Criminology and Criminal Justice News

Ladies and Gentlemen, dear Colleagues,

this is to provide you with most recent policy and research News from

* England and Wales (UK)

* Europe (COE)

* Australia (NSW)

and with most recent hyperlinks to selected articles in Journals, offering Free Acces for a limited period of time.

Pleas see details below, after my signature

Best regards,

Hans-J. Kerner

Hans-Juergen Kerner Listserv Mananger, Criminology_CriminalJustice_News
Seniorprofessor, Dr. iur., Institute of Criminology University of Tuebingen
Sand 7, 72076 Tuebingen, Germany
Phone: +49-7071-297 20 44// Fax: +49-7071-29 51 04
Email Secretariat:
Phone: +49-7071-297 29 31
List of Publications, partially with hyperlinks to PDF-Versions:

Criminal Justice News from the United Kingdom


Official Statistics

Associations between ethnic background and being sentenced to prison in the Crown Court in England and Wales in 2015

From: Ministry of Justice

First published:

16 November 2016

Part of: Ad hoc justice statistics

These official statistics examine how self-reported ethnicity is associated with the odds of being sentenced to prison at the Crown Court, 2015

More at the following URL:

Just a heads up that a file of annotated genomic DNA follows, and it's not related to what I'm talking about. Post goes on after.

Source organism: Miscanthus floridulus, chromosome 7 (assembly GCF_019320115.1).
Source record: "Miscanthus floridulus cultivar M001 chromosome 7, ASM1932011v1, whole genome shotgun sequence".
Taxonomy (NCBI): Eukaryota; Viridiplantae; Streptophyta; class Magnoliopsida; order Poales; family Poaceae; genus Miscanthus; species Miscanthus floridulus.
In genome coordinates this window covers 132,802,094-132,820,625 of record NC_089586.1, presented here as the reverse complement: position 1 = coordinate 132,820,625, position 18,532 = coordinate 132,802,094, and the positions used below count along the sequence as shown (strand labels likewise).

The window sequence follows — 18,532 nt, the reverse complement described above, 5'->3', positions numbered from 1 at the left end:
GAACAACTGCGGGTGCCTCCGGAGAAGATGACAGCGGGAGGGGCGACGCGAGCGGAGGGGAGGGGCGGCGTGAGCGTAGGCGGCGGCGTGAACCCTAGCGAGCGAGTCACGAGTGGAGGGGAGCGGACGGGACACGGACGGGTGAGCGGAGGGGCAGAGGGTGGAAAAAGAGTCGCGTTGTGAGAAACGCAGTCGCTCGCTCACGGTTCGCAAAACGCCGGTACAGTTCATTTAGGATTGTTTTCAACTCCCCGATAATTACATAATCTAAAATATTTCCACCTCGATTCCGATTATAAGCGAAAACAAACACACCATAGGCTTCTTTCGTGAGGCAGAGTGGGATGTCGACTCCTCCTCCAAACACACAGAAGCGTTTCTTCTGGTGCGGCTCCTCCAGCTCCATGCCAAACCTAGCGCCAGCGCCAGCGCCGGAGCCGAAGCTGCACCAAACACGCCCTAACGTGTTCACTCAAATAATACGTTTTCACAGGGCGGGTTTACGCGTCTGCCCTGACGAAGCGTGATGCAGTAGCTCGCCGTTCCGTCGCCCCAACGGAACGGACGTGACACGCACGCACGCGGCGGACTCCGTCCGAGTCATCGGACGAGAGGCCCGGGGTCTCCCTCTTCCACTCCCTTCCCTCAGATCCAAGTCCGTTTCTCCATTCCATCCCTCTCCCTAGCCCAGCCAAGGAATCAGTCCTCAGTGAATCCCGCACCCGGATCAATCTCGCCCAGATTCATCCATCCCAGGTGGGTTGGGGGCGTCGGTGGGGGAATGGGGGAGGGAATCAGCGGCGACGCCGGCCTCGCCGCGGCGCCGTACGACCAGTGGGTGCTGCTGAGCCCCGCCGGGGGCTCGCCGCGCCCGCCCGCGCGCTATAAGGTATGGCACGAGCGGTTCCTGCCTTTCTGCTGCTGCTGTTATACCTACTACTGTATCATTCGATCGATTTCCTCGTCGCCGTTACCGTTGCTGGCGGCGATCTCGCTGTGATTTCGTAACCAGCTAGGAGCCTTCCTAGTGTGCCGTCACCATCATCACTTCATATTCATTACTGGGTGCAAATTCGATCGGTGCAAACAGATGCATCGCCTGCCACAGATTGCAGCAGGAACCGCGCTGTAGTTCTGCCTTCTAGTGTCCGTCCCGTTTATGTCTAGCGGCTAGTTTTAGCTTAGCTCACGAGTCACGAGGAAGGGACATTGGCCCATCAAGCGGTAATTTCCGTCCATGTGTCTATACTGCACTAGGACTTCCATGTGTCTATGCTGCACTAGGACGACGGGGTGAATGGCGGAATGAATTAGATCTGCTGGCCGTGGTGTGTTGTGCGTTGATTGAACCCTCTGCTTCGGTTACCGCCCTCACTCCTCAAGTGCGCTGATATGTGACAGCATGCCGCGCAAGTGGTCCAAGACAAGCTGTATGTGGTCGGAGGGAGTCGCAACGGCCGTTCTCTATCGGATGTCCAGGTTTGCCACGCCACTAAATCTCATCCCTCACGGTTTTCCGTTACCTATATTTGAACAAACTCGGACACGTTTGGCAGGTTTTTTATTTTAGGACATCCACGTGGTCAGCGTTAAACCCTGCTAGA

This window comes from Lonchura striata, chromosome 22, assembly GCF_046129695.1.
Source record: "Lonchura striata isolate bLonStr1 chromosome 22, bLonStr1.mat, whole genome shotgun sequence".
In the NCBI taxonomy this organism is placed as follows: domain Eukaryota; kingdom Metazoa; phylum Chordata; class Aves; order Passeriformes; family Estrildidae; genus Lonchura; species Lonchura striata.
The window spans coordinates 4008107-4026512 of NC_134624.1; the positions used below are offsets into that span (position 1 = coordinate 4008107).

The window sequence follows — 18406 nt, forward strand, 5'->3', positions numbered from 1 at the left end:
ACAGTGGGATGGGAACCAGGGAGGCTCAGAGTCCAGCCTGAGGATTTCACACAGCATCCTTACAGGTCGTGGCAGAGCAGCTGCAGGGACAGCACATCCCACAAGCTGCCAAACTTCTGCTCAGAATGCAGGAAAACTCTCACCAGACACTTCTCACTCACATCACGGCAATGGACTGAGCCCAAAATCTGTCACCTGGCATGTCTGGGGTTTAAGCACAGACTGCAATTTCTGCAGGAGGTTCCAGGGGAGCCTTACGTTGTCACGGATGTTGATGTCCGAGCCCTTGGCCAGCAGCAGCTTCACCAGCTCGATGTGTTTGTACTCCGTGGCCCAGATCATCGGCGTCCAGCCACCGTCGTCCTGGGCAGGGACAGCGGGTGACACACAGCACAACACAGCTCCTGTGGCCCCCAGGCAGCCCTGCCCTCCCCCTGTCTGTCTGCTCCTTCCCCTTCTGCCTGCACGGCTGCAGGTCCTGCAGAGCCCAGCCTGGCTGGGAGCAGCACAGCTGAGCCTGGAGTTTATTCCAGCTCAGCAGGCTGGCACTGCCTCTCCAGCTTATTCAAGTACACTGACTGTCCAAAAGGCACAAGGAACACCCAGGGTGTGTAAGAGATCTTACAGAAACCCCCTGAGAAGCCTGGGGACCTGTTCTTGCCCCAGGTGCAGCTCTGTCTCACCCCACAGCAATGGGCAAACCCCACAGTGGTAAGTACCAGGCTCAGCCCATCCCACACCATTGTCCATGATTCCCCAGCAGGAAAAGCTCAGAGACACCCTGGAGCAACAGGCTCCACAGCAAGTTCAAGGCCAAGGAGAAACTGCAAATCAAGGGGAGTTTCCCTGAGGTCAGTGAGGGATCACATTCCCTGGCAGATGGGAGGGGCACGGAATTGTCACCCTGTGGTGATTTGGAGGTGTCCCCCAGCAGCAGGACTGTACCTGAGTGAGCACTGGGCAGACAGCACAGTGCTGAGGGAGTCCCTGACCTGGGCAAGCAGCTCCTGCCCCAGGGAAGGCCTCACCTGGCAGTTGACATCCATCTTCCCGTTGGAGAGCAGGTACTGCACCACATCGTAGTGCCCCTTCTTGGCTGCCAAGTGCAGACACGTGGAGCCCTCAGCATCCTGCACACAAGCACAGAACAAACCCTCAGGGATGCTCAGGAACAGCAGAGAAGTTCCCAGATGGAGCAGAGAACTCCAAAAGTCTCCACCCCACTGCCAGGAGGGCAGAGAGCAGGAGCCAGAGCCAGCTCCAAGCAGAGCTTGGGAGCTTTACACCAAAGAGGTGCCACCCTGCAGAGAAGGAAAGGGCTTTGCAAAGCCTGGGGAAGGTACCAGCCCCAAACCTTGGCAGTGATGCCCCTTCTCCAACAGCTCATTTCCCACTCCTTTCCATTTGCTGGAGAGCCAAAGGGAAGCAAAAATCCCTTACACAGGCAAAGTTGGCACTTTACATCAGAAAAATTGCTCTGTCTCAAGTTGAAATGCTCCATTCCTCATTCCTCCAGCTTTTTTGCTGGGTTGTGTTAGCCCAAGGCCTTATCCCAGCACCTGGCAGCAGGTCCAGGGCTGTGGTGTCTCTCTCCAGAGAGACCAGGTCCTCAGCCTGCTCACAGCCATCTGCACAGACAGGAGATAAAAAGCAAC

Research and analysis

Black, Asian and Minority Ethnic disproportionality in the Criminal Justice System in England and Wales


Ministry of Justice

First published:

16 November 2016

This report examines ethnic group representation in the Criminal Justice System from charging through proven reoffending

The landscape of disproportionality for black, Asian and minority ethnic (BAME) individuals in the criminal justice system (CJS) is complex. Policing and specific policies, such as stop and search, are well evidenced and the subject of considerable debate in this arena. There is less published evidence on disproportionality from the point of Crown Prosecution Service (CPS) involvement onwards in the CJS. The analysis aims to identify key pinch-points in the CJS from this point onward, focusing on identifying where disproportionality becomes more pronounced and may therefore warrant further explanatory investigation. This paper contributes to an independent review led by the Rt Hon David Lammy (MP) considering the treatment of, and outcomes for, BAME adults and young people within the CJS in England and Wales.

More at the following URL:



Policy News from the COUNCIL of EUROPE, Strasburg, France

The European Council of Crime Problems (CDPC) has recently published its

White Paper on Prison Overcrowding

Direct Hyperlink to this Document via DBH-Server: White paper on prison overcrowding



Research News from Australia on the Control of Family Violence

Breach rate of Apprehended Domestic Violence Orders in NSW
Abstract: New research by the NSW Bureau of Crime Statistics and Research (BOCSAR) has shown that the breach rate of Apprehended Domestic Violence Orders (ADVOs) is much lower than the 50% figure quoted in past media reports.